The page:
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This is the set that spawned the repair revolution. We have honed its contents to be both your everyday driver set and your go-to resource for all the security bits needed to open consumer electronics.
Each bit resides in a removable soft plastic block with five friends. The driver body is machined from a single piece of aluminum, with a ball bearing mounted swivel top. The flexible shaft is great for stereo work or other large electronics where all the screws aren’t on the surface. The drive adapter lets you use these specialty bits with any standard ¼” driver handle or most power tools.
When it comes to precision bit sets, there is no better kit. If you want something that looks as elegant as it performs, look no further than the wooden case for the 54 Bit Driver Kit. This case is emblazoned with the Fixers Fist, reminding all the world that we have the right to open our electronics. We believe that repair is noble, and so should you.
Bits Included: ¶
- Pentalobe sizes 2, 5, 6 (iPhone, MacBook Air, MacBook Pro)
- Flathead sizes 1, 1.3, 1.5, 2, 2.5, 3, 3.5, 4 mm
- Phillips sizes #000, #00, #0, #1, #2
- JIS sizes 000, 00, 0, 1
- Torx sizes T3, T4, T5, T6
- Torx Security TR7, TR8, TR9, TR10, TR15, TR20 (compatible with non-security)
- Hex sizes 0.7, 0.9, 1.3, 1.5, 2, 2.5, 3, 3.5, 4, 4.5, 5, 6 mm
- Square sizes #0, #1, #2
- Triangle size 3 mm
- Tri-wing sizes #0, #1
- Nut Driver sizes 2.5, 3, 3.5, 4, 4.5, 5 mm
May 14, 2013
Well I have an htc evo shift and ive been dealing with a cracked screen for about a year now and i decided it was time to fix it so i bought a screen, some screen tape and a cheap cell phone repair screw driver set and none of the drivers fit and i decided it was high time i got a decent screw driver and i found this one and thought "It has everything I will ever need!".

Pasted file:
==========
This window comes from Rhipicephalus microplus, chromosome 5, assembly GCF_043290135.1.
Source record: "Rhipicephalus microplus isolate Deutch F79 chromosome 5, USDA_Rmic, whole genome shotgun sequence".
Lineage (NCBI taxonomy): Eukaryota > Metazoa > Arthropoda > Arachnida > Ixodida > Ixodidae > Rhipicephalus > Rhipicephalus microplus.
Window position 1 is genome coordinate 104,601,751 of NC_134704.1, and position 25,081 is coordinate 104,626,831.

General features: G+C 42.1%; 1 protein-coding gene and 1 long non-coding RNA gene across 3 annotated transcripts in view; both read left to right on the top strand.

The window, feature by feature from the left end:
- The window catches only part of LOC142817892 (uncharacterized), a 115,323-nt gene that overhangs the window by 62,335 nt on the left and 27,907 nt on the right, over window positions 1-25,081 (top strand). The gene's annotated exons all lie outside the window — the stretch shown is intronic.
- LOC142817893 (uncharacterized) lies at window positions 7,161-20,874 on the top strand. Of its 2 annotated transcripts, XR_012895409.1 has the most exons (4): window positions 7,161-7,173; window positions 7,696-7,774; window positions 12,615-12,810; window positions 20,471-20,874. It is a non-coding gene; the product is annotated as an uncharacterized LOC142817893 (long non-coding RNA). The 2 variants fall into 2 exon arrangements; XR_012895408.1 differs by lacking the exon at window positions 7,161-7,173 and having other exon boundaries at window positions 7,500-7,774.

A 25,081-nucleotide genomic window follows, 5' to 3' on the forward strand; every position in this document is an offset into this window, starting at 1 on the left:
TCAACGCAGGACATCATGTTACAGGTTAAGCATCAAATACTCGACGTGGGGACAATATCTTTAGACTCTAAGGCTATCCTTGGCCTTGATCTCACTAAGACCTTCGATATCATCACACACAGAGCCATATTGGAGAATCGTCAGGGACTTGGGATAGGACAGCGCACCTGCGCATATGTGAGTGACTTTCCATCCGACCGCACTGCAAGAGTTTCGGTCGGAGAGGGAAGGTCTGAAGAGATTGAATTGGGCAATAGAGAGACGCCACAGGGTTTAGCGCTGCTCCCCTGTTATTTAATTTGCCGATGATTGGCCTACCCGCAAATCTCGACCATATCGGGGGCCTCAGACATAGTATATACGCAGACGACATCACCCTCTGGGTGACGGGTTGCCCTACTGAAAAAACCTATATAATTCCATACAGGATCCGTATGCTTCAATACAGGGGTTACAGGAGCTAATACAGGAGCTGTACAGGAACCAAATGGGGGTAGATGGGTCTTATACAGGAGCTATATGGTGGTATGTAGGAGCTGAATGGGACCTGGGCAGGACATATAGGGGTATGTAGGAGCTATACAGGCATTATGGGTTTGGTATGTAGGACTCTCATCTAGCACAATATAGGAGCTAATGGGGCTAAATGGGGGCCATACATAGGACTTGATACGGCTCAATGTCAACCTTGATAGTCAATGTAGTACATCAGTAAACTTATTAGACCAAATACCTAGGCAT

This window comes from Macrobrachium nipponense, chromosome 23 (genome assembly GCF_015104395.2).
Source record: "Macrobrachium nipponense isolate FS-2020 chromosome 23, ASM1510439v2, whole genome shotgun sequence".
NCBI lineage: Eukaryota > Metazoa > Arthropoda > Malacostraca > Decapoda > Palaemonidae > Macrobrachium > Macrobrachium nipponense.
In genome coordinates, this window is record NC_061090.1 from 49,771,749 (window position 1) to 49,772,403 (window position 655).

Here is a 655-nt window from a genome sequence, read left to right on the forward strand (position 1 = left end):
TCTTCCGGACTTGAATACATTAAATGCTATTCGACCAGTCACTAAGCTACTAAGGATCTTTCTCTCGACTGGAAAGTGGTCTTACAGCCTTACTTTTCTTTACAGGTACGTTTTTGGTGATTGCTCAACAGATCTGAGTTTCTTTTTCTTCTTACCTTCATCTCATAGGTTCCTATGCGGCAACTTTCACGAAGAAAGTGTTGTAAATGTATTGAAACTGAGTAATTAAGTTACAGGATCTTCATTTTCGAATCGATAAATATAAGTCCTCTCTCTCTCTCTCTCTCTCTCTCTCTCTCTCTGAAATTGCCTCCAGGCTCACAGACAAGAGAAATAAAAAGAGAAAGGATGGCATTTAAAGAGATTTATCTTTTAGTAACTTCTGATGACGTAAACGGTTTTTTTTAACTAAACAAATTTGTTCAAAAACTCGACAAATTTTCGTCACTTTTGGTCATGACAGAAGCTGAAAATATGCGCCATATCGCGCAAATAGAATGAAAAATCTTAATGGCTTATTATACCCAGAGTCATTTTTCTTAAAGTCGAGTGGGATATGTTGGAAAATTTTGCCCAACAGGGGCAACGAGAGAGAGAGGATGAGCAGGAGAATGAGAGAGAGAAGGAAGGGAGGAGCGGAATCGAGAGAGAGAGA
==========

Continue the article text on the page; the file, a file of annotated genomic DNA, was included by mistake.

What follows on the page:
So the repair went pretty smoothly, had more use of a hair dryer than I ever expected. The only thing is there is one sector in the matrix on my digitizer that doesnt work but ive had to deal with a cracked screen i think i can deal with this.
Well Im not really sure if this is advice but this Driver kit fits right into any techies tool bag and has every bit you will ever need.
May 13, 2013
My wife just bought an 11" MacBook Air, and I'll be damned if I am going to wait until it breaks to take it apart. So I bought the 54-bit driver kit to ensure I am Pentalobe-ready. The wood case is beautiful and makes a statement "I not only have loads and loads of specialized tools, but I am proud of that fact".
High quality tools are a gift that keeps on giving.
If you can use precision tools with a safecracker's touch, your patience and diligence will be rewarded. The "feel" of a Torx bit that is one size too small is something you need your fingertips to just know.
May 10, 2013
May 7, 2013
The battery on my mid 2009 Macbook Pro was feeling old. It was time to replace it.
The repair went great with the help of the iFixit guide. It couldn't have gone any smoother!
Have the right tools! I purchased the 54 bit set from iFixit that allowed me to make quick work out of this project.
May 1, 2013
My friend had jammed his iphones power and home buttons, shattered the back of his phone and messed up the dock connector so that it wouldn't charge anymore.
The repair went great except for 2 things. I misplaced 2 screws so I need to take it apart again to find out which one I put where, the back cover won't close because of this. And also the power button replacement didn't work, I think it has to do with the bracket actually (not the button itself) but ifixit doesn't sell these parts so I got it from somewhere else. Otherwise the repair was easy to follow and fun!
make sure you know which screws go where. This is important
April 26, 2013
I was unhappy working on an old towel, laying screws and parts willy-nilly. I also needed to add more HD space into the machine in anticipation of lots of graphics work. With the right tools and materials, I went about this job.
Piece of cake - and really safe - parts in the right places.
I bought the Wooden-Box-Toolset. The only slight difficulty I had was removing and reassigning the silver bracket that holds the optical drive in the near to the camera-cable and the SATA connector. The collar on the all-in-one screw driver was too big and the driver had to go in at a slant. Removing the end-piece and connecting the bit to the driver body made it a tad short, for me. I had a slim screwdriver for those 2 small screws... a minor difficulty with laptop work.... otherwise, nice hardware!
April 24, 2013